By Gene Kira, Nov. 15, 2002, as published in Western Outdoors Magazine:
Walking down the beautiful, historic malecon of La Paz, Baja California Sur, Mexico, a couple of weeks ago, it almost looked more like Tokyo than Baja California.
The narrow cobblestone streets were crowded with Japanese tourists--the Hotel los Arcos had a dive group of about a hundred-and-fifty of them--with mountains of luggage and what seemed like millions of yen worth of Nikons and Cannons in expensive-looking underwater housings.
Most of these very welcome tourists were carrying at least two plastic shopping bags bulging with souvenirs, Mexican handicrafts, books, posters, artwork, tee-shirts, hats, and other clothing items. They seemed intent on buying anything in La Paz that wasn't nailed down.
Bless 'em! It's been a tough year for Baja, sensei, and we can use your money.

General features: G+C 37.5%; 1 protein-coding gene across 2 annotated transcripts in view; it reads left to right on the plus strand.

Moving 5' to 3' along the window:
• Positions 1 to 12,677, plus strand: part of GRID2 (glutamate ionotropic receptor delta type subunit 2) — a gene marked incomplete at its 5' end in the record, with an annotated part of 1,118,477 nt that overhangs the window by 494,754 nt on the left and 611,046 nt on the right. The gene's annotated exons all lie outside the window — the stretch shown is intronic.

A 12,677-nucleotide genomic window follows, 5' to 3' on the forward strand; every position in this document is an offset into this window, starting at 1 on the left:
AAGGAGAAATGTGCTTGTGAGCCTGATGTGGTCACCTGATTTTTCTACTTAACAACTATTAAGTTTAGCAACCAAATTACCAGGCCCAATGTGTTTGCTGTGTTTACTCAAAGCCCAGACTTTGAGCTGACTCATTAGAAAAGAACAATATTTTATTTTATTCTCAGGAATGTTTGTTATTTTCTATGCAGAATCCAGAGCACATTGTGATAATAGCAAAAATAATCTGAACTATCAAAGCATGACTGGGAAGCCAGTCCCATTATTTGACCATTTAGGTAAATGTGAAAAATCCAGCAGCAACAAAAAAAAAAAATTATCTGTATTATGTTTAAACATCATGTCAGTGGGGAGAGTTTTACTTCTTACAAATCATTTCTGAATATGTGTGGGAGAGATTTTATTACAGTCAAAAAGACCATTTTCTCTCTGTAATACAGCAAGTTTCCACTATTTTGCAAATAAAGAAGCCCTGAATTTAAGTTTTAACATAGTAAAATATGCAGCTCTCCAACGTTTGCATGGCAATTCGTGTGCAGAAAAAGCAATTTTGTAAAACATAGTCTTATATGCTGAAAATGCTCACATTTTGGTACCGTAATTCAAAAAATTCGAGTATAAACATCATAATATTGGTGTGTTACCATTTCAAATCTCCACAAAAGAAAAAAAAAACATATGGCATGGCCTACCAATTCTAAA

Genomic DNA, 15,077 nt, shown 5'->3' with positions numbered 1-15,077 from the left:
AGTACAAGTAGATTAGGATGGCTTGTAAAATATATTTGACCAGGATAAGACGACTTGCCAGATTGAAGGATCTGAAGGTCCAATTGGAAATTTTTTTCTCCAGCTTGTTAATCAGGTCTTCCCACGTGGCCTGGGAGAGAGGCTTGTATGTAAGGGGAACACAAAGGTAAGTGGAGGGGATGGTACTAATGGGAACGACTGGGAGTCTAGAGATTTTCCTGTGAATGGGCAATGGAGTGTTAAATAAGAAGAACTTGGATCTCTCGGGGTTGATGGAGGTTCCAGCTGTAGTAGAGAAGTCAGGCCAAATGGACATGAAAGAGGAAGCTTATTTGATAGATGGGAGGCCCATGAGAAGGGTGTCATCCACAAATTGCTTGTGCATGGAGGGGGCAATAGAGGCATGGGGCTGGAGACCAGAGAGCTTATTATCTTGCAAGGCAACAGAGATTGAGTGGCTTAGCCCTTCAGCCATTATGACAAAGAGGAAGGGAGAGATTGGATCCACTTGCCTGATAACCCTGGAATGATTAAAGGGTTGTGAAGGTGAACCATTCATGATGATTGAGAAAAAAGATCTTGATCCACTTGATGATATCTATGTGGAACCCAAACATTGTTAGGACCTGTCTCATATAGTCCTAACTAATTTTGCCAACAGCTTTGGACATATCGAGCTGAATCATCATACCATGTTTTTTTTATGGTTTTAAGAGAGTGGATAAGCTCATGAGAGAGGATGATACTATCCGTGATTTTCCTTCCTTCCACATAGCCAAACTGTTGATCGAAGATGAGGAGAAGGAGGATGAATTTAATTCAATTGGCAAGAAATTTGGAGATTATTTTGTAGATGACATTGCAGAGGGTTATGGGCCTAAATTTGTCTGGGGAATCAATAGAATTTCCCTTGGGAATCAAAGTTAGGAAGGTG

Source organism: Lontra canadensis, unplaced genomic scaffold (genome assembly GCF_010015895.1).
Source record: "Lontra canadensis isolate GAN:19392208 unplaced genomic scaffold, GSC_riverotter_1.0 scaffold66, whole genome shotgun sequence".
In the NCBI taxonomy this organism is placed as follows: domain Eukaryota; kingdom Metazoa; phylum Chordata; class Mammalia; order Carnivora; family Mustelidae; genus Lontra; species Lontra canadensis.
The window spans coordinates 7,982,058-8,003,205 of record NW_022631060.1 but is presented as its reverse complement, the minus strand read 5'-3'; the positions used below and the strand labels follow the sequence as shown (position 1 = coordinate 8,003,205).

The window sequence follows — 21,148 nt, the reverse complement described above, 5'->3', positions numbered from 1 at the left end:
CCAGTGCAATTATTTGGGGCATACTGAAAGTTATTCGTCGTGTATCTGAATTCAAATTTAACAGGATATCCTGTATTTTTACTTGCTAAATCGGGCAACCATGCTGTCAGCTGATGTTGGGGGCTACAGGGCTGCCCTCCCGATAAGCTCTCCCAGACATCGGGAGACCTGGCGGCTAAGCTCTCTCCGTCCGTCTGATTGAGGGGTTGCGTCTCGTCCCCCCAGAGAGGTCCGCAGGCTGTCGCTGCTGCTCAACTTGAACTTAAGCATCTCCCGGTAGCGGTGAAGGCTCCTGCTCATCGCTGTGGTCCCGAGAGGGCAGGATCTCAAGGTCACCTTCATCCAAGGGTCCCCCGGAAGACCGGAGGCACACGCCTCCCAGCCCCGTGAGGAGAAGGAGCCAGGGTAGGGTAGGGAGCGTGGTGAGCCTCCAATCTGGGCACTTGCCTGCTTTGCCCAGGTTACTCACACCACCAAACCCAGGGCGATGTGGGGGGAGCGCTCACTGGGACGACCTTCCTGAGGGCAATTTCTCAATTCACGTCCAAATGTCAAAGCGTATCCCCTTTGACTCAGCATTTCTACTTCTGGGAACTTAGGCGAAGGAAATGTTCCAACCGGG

But really, all this Japanese tourist traffic is just a vestige of what it once was, and what it might again be, someday, if the fantastically rich marine habitat around this town could just get a little break.
Only a few years ago, La Paz' famous "Bajo" north of Isla Espiritu Santo was an underwater mega-attraction for divers from around the world, especially Japanese divers, who literally brought truckloads of camera gear to photograph incredible schools of giant manta rays and amazing concentrations of thousands of breeding hammerhead sharks, plus a lot of other exotic sea life, in one of the best underwater displays to be found anywhere. Dive operations and even a new marina at Pichilingüe popped up to service them, and the Mexican diving guides were amazed by how much dinero could be made off this newfangled thing called "ecotourism"--without spearing or killing any fish.